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The Legislature approved a $1.2 billion tax plan then passed a school funding bill that would add nearly $300 million over two years for public education.
Kansas News Service Tuesday, June 6th

Lawmakers worked into the early morning hours to agree on a tax increase to fix the state budget and meet a court mandate on school funding. Governor Sam Brownback responded immediately with a promise to veto the bill.  Brownback said the measure had "many deficiencies" and would hurt the state's economy. 

The Kansas Senate Chamber. (Photo by Stephen Koranda)
Stephen Koranda Monday, June 5th

The votes send the bill to the governor for consideration.

Kansas News Service Monday, June 5th

The combination bill would have raised income taxes and funded schools. 

A debate in the Kansas House earlier this session. (Photo by Stephen Koranda)
Stephen Koranda Monday, June 5th

Some lawmakers were not keen on combining the two major issues.

Govenor Brownback speaking last year. (Photo by Stephen Koranda)
Stephen Koranda Monday, June 5th

The bill would allow public health care facilities to continue banning guns.

Here's what we know so far.
Associated Press Monday, June 5th

Kansas lawmakers took on two big issues - taxes and school funding - today. It's day 108 of the legislative session. In other news, officials are working on what to do with Osawatomie State Hospital...and a lawsuit against Swiss agribusiness firm Syngenta began in Kansas City, Kansas. Click here for the latest AP headlines. 

The Kansas Statehouse. (Photo by Stephen Koranda)
Stephen Koranda Sunday, June 4th

The plan combines a new system for funding schools with tax increases.

Associated Press Sunday, June 4th

Here's a summary of Kansas news headlines from the Associated Press, compiled by KPR staff.

Photo by Stephen Koranda
Associated Press Saturday, June 3rd

Kansas lawmakers' approval of a measure meant to keep concealed guns out of hospitals shows how much the Republican-controlled Legislature shifted to the left in last year's elections.  State lawmakers this past week bucked the National Rifle Associated by rewriting a 2013 concealed-carry law.

Associated Press Saturday, June 3rd

Here's a summary of the day's news headlines from the Associated Press, compiled by KPR staff.

Theft of agricultural trade secrets is a growing problem, according to the FBI. (Photo from the University of Michigan School of Environment and Sustainability / Flickr)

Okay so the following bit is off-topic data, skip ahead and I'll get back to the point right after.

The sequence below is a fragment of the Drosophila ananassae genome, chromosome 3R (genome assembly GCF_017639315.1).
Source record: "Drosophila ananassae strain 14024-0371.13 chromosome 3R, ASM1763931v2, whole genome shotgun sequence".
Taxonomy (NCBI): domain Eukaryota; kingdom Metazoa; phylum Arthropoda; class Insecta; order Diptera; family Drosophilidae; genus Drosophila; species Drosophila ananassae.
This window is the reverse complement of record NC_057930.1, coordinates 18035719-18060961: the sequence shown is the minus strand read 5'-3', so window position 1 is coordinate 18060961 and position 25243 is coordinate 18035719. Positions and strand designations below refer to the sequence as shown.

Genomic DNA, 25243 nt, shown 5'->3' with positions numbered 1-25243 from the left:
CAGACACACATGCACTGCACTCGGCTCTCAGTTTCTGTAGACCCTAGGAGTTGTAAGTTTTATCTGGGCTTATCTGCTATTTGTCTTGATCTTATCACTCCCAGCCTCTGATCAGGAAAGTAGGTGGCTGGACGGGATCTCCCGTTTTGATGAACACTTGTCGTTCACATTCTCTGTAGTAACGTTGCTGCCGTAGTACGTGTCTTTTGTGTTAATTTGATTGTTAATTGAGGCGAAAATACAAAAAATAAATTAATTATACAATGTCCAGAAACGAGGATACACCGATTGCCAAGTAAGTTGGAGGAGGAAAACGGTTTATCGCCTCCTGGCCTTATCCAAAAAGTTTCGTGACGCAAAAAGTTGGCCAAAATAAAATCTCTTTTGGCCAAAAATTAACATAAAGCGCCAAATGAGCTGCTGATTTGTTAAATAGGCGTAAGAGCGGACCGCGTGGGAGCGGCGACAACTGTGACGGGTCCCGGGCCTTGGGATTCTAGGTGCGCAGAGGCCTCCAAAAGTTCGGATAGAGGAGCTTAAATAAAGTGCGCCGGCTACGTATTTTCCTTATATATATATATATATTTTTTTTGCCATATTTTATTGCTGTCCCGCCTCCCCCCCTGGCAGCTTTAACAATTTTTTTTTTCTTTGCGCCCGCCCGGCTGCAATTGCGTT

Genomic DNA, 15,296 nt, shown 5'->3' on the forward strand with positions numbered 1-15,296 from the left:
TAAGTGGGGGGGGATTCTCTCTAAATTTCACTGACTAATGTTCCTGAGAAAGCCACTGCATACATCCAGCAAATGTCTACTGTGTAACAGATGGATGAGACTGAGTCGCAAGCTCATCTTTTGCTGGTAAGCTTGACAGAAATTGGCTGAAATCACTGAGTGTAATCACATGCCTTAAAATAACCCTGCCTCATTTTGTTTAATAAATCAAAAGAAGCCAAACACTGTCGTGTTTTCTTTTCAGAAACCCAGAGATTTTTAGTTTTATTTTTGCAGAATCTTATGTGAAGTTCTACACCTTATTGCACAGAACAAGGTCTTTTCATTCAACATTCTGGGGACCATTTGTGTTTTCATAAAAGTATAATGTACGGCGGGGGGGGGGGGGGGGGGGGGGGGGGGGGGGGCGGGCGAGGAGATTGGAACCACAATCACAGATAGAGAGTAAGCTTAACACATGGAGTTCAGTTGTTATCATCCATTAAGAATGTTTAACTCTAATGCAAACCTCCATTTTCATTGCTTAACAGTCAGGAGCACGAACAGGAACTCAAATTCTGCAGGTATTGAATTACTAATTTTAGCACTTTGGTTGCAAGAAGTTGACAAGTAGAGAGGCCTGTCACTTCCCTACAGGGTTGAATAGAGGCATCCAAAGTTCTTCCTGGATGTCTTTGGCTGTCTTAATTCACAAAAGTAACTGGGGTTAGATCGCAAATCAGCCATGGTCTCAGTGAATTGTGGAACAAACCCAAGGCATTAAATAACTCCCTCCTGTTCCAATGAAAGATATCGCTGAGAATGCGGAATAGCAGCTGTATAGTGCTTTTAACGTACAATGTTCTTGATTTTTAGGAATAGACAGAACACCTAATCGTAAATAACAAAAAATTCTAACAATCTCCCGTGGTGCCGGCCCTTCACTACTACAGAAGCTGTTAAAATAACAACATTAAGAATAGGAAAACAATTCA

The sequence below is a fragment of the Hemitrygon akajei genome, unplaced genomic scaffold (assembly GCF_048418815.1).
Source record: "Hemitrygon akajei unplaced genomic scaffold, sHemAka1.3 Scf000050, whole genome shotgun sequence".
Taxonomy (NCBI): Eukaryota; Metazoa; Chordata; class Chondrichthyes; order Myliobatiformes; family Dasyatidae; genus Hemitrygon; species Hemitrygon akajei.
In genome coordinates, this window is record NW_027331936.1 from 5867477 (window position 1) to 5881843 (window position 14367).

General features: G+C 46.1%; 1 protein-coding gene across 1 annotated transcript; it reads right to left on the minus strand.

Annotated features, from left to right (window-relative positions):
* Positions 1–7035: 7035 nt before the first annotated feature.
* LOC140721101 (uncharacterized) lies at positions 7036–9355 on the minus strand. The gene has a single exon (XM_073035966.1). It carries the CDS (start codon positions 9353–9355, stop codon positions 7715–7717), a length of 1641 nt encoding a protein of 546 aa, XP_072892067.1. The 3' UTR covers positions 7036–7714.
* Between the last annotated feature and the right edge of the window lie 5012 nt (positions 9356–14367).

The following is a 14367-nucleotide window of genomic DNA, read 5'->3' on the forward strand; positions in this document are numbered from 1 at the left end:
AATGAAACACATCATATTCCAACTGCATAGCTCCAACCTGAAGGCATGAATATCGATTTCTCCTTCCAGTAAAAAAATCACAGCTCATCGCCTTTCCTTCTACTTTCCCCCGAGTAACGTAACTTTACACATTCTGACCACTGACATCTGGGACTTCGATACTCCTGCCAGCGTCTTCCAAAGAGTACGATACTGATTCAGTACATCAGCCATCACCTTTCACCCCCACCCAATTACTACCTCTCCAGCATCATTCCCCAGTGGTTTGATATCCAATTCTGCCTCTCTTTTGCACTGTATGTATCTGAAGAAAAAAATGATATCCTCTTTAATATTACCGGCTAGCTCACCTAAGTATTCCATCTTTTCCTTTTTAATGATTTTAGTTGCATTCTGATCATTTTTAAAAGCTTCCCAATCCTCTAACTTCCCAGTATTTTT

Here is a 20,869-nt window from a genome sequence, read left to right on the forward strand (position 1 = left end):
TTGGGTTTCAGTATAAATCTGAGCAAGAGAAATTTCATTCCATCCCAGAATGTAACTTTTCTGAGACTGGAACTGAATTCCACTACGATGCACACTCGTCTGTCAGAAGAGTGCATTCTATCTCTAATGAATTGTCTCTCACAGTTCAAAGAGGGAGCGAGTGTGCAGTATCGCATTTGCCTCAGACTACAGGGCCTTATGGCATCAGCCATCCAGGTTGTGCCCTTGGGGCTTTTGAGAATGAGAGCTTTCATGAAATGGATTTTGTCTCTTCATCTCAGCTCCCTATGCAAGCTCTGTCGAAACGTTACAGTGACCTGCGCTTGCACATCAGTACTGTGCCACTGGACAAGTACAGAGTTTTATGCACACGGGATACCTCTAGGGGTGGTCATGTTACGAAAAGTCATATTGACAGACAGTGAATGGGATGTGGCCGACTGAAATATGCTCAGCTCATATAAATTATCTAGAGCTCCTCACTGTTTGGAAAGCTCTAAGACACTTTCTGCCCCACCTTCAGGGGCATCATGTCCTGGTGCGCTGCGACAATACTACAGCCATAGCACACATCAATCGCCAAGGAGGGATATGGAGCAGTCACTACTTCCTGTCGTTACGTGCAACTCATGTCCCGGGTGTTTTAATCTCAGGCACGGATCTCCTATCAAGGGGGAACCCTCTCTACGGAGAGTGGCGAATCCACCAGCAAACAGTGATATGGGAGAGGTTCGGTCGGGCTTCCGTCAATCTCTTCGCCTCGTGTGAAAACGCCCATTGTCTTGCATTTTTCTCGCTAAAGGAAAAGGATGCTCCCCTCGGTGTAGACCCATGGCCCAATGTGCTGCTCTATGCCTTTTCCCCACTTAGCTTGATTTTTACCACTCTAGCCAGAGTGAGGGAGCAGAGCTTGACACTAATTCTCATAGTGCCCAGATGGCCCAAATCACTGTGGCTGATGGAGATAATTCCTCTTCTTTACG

Harvest Public Media Friday, June 2nd

Advanced seeds, cutting edge machinery…agriculture today is a high-tech business. But putting billions into researching new products can also bring out the thieves.  In this report from Harvest Public Media, Bryan Thompson explores the growing threat of agricultural espionage, right here, in the Midwest. 

A tax conference committee of House and Senate lawmakers meeting last month. (Photo by Stephen Koranda)
Stephen Koranda Friday, June 2nd

Legislators are planning to work through the weekend.

Here's what we know so far.
Associated Press Friday, June 2nd

The Kansas Legislature has sent a bill to the governor that would keep firearms out of hospitals, but it's still unclear whether Governor Sam Brownback will veto the measure or sign it into law.  Elsewhere, the state collected about $2 million less in revenue than it expected in the month of May.

Kansas News Service Thursday, June 1st

A former official with the Centers for Medicare and Medicaid Services says the American Health Care Act would increase costs for everyone, not just people with pre-existing conditions. 

The Kansas Senate Chamber. (Photo by Stephen Koranda)
Stephen Koranda Thursday, June 1st

Health care facilities currently have the option to bar guns, but that will end soon.

Here's what's happening in our area, according to staff and AP wire reports.
Associated Press Thursday, June 1st

Kansas lawmakers are running out of time and money to take care of state business.  Thursday marks the 104th day of the session, which was scheduled to last 100 days.

KU Chancellor Bernadette Gray-Little. (Photo from the University of Kansas)
Stephen Koranda Wednesday, May 31st

Lawmakers said she has helped KU advance in several areas.

Senate President Susan Wagle presides over a debate earlier this year. (Photo by Stephen Koranda)
Stephen Koranda Wednesday, May 31st

The proposal would add around $235 million in funding over two years.

Kansas Statehouse (Photo by J. Schafer)
Kansas News Service Wednesday, May 31st

After 10 hours of debate, the Kansas Senate advanced a school funding bill, adding $234 million in new money to public schools, or... about $50 million less than the House version.

Here's what we know so far.
Associated Press Wednesday, May 31st

Kansas legislators move closer to approving a plan to increase state spending on public schools.  But lawmakers remain divided on boosting income taxes to pay for the school funding plan.  There's also no agreement on how to deal with the state budget deficit.  Today (WED) marks the 103rd day of the legislative session.  

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